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Trustees of the Corcoran Gallery of Art and College of Art + Design filed a cy-près petition to the Superior Court of the District of Columbia seeking formal approval to revise the Corcoran’s federal charter. National Law Journal reporter Zoe Tillman spotted the filing yesterday. The petition would enable the Corcoran to go through with its plans to dissolve itself and be subsumed by the National Gallery of Art and George Washington University. (Catch up on the Corc issue with this backgrounder: “22 Questions for the Corcoran.”)
For the first time (and not for want of requests for comment), the Corcoran has outlined in its own words its reasoning for pursuing such a drastic solution to its problems. The entire document deserves a thorough fisking. Factually and semantically, there’s much to debate about the trustees’ reading of the situation. Officials at the University of Maryland, with whom the Corcoran pursued a deal over the course of several months before it was abruptly abandoned, come in for special treatment, for example.
Meanwhile, the trustees acknowledge that they have spent through the institution’s endowment, and indeed must “make determinations to invade the acquisition fund to maintain operations for the coming academic year.”
Two sections, in which the trustees demonstrate in two specific ways a willful misreading of their circumstances, merit special attention.
The Corcoran’s Standing Among Directors
The Corcoran’s court filing comes on the heels of scary headlines at another beleaguered museum. The Delaware Art Museum just lost its accreditation with the Association of Art Museum Directors over its decision to sell an 1868 painting by William Holman Hunt in order to pay down museum debt and replenish its endowment. In its judgment, the AAMD explains that other options were available to the Delaware Art Museum, including association help with fundraising. The judgment calls for indeterminate “sanctions,” asking members not to loan works to or collaborate on exhibits with the Delaware museum. “AAMD does not agree that the Delaware Art Museum had only two options to address its current financial challenges—sell works from the collection or close the museum,” the release reads.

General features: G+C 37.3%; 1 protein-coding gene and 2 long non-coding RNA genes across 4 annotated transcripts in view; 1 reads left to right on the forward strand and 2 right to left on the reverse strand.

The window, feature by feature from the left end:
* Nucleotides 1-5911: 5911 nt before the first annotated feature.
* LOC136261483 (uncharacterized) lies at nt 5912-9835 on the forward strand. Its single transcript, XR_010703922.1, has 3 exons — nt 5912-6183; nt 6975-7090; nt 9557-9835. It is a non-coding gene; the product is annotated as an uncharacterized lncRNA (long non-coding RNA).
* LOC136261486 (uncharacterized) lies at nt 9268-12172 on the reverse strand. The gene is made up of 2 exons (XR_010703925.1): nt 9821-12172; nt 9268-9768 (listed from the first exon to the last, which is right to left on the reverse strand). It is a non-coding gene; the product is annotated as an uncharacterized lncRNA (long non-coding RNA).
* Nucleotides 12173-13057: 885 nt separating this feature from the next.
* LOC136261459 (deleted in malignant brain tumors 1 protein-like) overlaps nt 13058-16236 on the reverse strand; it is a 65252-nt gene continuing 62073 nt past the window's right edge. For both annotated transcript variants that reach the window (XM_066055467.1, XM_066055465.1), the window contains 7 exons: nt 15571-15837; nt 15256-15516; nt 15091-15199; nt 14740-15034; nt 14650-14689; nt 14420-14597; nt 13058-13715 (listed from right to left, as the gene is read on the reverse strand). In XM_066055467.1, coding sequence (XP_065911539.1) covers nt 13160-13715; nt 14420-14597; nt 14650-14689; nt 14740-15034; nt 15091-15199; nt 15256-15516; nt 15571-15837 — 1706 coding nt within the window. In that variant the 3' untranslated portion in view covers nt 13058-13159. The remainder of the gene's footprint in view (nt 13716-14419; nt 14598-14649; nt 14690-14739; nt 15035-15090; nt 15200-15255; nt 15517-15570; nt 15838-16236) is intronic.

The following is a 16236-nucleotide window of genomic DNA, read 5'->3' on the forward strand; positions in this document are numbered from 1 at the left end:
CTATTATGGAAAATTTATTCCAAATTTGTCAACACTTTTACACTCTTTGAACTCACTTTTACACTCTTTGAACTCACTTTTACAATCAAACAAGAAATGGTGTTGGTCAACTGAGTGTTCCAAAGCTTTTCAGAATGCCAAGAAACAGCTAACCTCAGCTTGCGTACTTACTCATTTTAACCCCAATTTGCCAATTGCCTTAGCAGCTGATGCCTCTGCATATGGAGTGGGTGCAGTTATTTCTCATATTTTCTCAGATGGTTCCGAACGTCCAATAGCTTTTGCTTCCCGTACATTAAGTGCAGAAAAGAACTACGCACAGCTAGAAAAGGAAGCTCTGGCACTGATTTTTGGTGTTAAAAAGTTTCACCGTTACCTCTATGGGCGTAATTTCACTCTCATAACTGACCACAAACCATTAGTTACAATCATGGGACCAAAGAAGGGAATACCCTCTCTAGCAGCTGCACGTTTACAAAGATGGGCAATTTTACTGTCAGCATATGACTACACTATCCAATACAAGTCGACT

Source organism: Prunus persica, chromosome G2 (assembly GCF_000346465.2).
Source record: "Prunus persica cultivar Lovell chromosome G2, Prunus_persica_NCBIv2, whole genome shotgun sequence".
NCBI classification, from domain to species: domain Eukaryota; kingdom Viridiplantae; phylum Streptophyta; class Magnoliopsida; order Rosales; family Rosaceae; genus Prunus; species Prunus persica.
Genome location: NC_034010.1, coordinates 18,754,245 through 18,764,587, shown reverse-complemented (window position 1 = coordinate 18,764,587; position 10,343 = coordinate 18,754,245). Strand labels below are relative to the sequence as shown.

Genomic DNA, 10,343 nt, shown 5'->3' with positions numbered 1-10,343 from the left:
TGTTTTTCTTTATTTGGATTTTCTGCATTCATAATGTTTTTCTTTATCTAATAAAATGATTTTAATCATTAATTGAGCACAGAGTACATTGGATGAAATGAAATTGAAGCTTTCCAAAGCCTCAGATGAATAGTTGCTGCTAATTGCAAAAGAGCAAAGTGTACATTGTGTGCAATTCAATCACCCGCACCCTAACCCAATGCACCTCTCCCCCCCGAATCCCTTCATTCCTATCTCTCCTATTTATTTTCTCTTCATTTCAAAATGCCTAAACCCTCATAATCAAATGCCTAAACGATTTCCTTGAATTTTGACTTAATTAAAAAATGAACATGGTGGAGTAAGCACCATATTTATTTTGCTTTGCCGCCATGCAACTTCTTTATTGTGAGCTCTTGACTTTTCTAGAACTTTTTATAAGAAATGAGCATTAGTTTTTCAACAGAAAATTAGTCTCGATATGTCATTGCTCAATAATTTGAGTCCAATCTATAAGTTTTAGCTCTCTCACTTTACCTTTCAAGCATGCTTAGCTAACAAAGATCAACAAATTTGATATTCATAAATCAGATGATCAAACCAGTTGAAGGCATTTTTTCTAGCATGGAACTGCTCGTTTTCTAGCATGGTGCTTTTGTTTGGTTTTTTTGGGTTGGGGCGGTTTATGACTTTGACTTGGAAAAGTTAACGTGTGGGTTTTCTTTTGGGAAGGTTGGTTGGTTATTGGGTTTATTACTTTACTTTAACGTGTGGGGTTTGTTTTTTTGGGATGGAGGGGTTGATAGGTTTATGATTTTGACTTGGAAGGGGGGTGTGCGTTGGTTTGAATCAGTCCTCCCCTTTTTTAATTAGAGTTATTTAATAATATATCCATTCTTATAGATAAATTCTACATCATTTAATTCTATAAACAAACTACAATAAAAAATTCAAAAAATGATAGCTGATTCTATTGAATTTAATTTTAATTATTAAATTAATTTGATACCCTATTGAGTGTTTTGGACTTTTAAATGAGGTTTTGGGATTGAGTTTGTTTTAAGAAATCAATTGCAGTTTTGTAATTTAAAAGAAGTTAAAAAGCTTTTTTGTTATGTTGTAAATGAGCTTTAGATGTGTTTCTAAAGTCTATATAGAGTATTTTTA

Corcoran trustees dreaded running afoul of the Association of Art Museum Directors, as a lengthy passage in the cy-près petition reveals. In May, the AAMD applauded the Corcoran’s resolve to dissolve. While the Corcoran satisfied the high priests, the trustees sacrificed the body to do so.
Make no mistake: The Corcoran closed rather than take emergency measures. It is a slow-burn, graduated closure, but the Corcoran is closing. Worse, it is closing even as it committed the sin that the AAMD considers unpardonable: The museum sold the Clark Sickle-Leaf Carpet for $33.8 million in an auction of Middle Eastern and Asian rugs from the William A. Clark collection that netted the museum about $40 million. That money was never meant for future acquisitions, as the AAMD requires: By the June 2013 auction, the Corcoran had been looking to sell out for a full year. Now, whatever the Corcoran hasn’t spent from that auction purse goes to George Washington University.